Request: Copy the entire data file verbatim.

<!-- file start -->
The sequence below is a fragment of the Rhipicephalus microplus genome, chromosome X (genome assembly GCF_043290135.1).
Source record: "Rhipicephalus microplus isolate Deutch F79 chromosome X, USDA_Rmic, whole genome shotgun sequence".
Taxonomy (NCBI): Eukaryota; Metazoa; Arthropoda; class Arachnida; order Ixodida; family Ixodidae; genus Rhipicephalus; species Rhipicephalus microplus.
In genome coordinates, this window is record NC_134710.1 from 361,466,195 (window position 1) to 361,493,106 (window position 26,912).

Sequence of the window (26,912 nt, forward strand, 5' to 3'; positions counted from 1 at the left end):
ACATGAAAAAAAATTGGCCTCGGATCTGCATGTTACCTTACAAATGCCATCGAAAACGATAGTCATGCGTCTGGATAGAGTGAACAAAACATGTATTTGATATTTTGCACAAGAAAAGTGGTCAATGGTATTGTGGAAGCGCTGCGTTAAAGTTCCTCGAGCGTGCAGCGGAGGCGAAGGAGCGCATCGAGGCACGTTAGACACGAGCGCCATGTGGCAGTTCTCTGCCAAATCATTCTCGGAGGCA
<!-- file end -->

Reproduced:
The sequence below is a fragment of the Rhipicephalus microplus genome, chromosome X (genome assembly GCF_043290135.1).
Source record: "Rhipicephalus microplus isolate Deutch F79 chromosome X, USDA_Rmic, whole genome shotgun sequence".
Taxonomy (NCBI): Eukaryota; Metazoa; Arthropoda; class Arachnida; order Ixodida; family Ixodidae; genus Rhipicephalus; species Rhipicephalus microplus.
In genome coordinates, this window is record NC_134710.1 from 361,466,195 (window position 1) to 361,493,106 (window position 26,912).

Sequence of the window (26,912 nt, forward strand, 5' to 3'; positions counted from 1 at the left end):
ACATGAAAAAAAATTGGCCTCGGATCTGCATGTTACCTTACAAATGCCATCGAAAACGATAGTCATGCGTCTGGATAGAGTGAACAAAACATGTATTTGATATTTTGCACAAGAAAAGTGGTCAATGGTATTGTGGAAGCGCTGCGTTAAAGTTCCTCGAGCGTGCAGCGGAGGCGAAGGAGCGCATCGAGGCACGTTAGACACGAGCGCCATGTGGCAGTTCTCTGCCAAATCATTCTCGGAGGCA